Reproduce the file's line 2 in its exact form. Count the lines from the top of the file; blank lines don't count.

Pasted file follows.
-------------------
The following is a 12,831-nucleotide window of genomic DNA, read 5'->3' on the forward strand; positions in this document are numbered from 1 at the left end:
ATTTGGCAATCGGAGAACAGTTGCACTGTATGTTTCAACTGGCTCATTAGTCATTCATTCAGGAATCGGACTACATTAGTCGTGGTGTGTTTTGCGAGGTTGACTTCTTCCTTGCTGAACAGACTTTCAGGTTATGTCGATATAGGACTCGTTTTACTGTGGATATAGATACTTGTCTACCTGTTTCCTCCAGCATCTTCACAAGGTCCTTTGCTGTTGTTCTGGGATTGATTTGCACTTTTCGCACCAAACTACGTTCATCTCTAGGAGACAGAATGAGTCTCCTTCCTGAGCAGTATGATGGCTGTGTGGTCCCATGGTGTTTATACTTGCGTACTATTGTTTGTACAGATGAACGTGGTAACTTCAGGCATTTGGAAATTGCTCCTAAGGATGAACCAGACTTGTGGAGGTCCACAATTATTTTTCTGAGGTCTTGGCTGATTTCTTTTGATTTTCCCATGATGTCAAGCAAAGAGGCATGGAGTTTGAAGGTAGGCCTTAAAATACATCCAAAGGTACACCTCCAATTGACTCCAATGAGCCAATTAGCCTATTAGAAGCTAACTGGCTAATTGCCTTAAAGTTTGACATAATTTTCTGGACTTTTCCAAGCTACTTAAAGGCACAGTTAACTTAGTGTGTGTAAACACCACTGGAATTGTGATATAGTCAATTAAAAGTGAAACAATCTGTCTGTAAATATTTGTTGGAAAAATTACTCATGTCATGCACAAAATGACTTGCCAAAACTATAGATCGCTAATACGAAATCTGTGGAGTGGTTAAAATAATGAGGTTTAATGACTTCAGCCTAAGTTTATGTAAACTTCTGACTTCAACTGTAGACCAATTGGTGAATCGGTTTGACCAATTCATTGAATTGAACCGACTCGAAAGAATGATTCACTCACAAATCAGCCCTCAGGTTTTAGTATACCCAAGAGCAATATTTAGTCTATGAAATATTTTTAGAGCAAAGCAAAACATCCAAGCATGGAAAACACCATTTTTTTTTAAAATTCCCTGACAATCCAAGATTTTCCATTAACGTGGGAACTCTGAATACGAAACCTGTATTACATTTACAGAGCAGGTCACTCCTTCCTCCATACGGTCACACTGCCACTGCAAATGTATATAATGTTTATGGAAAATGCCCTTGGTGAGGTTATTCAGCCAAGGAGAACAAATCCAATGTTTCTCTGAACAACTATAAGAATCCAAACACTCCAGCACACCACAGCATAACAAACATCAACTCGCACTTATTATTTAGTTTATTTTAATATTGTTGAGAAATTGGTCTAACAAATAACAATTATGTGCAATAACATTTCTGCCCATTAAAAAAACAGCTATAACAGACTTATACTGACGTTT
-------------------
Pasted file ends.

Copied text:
ATTTGGCAATCGGAGAACAGTTGCACTGTATGTTTCAACTGGCTCATTAGTCATTCATTCAGGAATCGGACTACATTAGTCGTGGTGTGTTTTGCGAGGTTGACTTCTTCCTTGCTGAACAGACTTTCAGGTTATGTCGATATAGGACTCGTTTTACTGTGGATATAGATACTTGTCTACCTGTTTCCTCCAGCATCTTCACAAGGTCCTTTGCTGTTGTTCTGGGATTGATTTGCACTTTTCGCACCAAACTACGTTCATCTCTAGGAGACAGAATGAGTCTCCTTCCTGAGCAGTATGATGGCTGTGTGGTCCCATGGTGTTTATACTTGCGTACTATTGTTTGTACAGATGAACGTGGTAACTTCAGGCATTTGGAAATTGCTCCTAAGGATGAACCAGACTTGTGGAGGTCCACAATTATTTTTCTGAGGTCTTGGCTGATTTCTTTTGATTTTCCCATGATGTCAAGCAAAGAGGCATGGAGTTTGAAGGTAGGCCTTAAAATACATCCAAAGGTACACCTCCAATTGACTCCAATGAGCCAATTAGCCTATTAGAAGCTAACTGGCTAATTGCCTTAAAGTTTGACATAATTTTCTGGACTTTTCCAAGCTACTTAAAGGCACAGTTAACTTAGTGTGTGTAAACACCACTGGAATTGTGATATAGTCAATTAAAAGTGAAACAATCTGTCTGTAAATATTTGTTGGAAAAATTACTCATGTCATGCACAAAATGACTTGCCAAAACTATAGATCGCTAATACGAAATCTGTGGAGTGGTTAAAATAATGAGGTTTAATGACTTCAGCCTAAGTTTATGTAAACTTCTGACTTCAACTGTAGACCAATTGGTGAATCGGTTTGACCAATTCATTGAATTGAACCGACTCGAAAGAATGATTCACTCACAAATCAGCCCTCAGGTTTTAGTATACCCAAGAGCAATATTTAGTCTATGAAATATTTTTAGAGCAAAGCAAAACATCCAAGCATGGAAAACACCATTTTTTTTTAAAATTCCCTGACAATCCAAGATTTTCCATTAACGTGGGAACTCTGAATACGAAACCTGTATTACATTTACAGAGCAGGTCACTCCTTCCTCCATACGGTCACACTGCCACTGCAAATGTATATAATGTTTATGGAAAATGCCCTTGGTGAGGTTATTCAGCCAAGGAGAACAAATCCAATGTTTCTCTGAACAACTATAAGAATCCAAACACTCCAGCACACCACAGCATAACAAACATCAACTCGCACTTATTATTTAGTTTATTTTAATATTGTTGAGAAATTGGTCTAACAAATAACAATTATGTGCAATAACATTTCTGCCCATTAAAAAAACAGCTATAACAGACTTATACTGACGTTT